Press Release City Budget

CBC Recommends Reforms to Improve Emergency Medical Services in New York City

November 25, 2018

The Citizens Budget Commission (CBC) today released "Reviving EMS: Restructuring Emergency Medical Services in New York City," a report that highlights major inefficiencies in the City's current emergency medical services (EMS) and identifies reforms that could enhance performance.

New York City spends $1.1 billion to provide EMS, but an excessive share of resources is allocated to response to noncritical incidents for which timeliness is not a factor in the outcome. In contrast, too few resources are devoted to the medical emergencies for which speedy response times are critical.

The Fire Department of the City of New York (FDNY) responded to 1.5 million medical incidents in 2017 with EMS ambulances and fire engine companies. CBC identified three factors limiting the cost-effectiveness of this response:

  1. The EMS system is bogged down by avoidable or unnecessary requests for assistance that are better handled in ways other than FDNY response;
  2. Increased resources for EMS have been devoted to Basic Life Support (BLS) ambulances that handle noncritical emergencies, while the number of tours of Advanced Life Support (ALS) ambulances capable of responding to critical incidents has declined since 2014; and
  3. The use of fire engines in addition to ambulances to respond to medical incidents is wasteful. Heavily staffed fire engines are far more expensive than ambulances: In 2017, the estimated average cost of a fire engine response to a medical incident was $1,970, while the average cost of an ambulance run was $486. In addition, for many of the incidents to which they respond, fire engine personnel are not trained to deal effectively with the medical condition.

"Well-run emergency medical services are a matter of life and death for New Yorkers," said CBC President Carol Kellermann. "With the right reforms, the City can save money and lives."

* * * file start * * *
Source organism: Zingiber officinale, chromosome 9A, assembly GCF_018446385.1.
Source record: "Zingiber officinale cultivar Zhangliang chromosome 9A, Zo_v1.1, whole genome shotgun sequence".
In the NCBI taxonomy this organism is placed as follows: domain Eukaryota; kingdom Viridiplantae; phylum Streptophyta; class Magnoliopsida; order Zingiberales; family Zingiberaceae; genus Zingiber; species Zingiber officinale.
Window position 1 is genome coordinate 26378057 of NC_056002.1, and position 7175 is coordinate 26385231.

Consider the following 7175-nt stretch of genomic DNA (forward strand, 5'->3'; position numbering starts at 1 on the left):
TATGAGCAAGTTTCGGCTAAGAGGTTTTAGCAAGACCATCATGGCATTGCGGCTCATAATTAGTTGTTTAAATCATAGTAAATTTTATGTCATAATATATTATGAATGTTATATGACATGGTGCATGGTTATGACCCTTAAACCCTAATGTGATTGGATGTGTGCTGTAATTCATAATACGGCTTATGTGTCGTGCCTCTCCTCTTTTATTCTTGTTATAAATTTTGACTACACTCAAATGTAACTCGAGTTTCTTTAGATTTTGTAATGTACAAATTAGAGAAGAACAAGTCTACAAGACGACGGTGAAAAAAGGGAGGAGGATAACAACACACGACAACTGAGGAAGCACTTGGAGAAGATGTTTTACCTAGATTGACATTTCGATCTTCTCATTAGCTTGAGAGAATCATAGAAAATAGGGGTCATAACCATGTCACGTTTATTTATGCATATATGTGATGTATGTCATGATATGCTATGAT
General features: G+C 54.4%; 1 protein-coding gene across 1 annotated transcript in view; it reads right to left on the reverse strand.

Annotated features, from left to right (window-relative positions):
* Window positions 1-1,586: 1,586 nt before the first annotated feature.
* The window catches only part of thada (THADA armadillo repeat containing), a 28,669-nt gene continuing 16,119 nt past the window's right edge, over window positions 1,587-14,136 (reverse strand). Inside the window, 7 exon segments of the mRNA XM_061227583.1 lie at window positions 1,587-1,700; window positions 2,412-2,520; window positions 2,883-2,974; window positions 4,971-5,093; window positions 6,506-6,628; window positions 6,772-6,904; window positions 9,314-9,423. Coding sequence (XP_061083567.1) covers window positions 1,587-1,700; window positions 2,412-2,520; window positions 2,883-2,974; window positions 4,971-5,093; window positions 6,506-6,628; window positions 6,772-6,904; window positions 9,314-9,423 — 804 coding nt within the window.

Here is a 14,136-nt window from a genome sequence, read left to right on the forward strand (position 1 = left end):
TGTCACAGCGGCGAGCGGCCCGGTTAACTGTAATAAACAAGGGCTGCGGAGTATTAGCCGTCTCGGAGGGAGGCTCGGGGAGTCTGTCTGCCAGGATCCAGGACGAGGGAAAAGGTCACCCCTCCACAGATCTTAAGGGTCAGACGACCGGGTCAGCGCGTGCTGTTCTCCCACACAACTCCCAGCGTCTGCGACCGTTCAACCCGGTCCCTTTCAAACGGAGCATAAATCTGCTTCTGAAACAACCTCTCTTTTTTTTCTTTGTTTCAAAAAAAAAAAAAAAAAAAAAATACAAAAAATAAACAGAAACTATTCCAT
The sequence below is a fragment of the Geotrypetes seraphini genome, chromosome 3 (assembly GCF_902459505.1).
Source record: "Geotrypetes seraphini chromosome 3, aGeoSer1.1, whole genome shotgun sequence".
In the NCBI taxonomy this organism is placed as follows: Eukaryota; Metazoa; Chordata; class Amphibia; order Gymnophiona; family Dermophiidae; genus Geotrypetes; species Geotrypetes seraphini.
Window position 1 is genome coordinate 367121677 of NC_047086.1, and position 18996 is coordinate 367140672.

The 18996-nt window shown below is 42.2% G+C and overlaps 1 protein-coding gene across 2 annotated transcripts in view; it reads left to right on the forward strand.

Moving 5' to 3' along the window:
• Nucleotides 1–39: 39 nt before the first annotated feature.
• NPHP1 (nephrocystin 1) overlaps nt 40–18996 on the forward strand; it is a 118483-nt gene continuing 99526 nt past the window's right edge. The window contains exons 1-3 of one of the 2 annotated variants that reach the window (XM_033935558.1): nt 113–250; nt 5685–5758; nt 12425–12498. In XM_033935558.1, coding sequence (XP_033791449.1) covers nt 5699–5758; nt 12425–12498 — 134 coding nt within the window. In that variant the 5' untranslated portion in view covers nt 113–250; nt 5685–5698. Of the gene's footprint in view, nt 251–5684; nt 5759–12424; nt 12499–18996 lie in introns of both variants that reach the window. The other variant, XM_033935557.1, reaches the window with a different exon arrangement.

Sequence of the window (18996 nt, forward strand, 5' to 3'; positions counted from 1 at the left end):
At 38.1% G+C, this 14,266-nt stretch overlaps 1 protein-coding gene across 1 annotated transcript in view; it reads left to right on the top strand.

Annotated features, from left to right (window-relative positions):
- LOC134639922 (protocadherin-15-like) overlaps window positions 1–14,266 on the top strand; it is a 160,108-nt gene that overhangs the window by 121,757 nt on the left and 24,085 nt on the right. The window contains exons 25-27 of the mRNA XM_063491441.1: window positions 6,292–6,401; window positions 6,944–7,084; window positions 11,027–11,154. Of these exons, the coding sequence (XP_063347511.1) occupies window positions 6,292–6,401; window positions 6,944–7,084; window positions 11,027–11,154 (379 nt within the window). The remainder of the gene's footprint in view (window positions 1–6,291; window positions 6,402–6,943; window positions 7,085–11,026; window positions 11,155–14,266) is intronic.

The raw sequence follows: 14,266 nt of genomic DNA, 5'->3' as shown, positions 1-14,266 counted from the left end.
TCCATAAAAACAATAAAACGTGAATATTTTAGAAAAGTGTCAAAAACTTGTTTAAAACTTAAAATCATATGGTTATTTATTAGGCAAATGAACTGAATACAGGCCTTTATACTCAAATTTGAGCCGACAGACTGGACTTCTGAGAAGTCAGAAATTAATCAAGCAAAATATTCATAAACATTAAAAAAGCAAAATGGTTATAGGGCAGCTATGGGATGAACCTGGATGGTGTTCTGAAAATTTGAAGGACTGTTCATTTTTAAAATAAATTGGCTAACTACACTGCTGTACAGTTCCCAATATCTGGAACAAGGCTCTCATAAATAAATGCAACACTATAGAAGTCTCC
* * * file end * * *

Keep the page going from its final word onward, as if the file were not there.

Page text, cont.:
"Other cities have been more nimble in adapting emergency services to handle increased medical calls and reduced fire emergencies," said CBC Vice President Maria Doulis. "New York City should make reform a priority."

In order to improve service quality without additional costs and potentially yield taxpayer savings, CBC recommends dramatic changes to FDNY EMS protocols and suggests the City implement reforms, which include:

  1. Implementing programs to lessen residents' unnecessary or inappropriate requests for an ambulance. Reducing unnecessary use of EMS by just 10 percent would save the City $58.5 million annually which could be reallocated to services that better address medical incidents;
  2. Increasing the number of and more efficiently staffing the ambulances which are best able to respond to life threatening incidents;
  3. Reducing reliance on fire engine response to medical incidents. Fire engine staffing costs about $7.2 million per engine annually, and these resources could be reallocated to higher priority services.

To read "Reviving EMS: Restructuring Emergency Medical Services in New York City," visit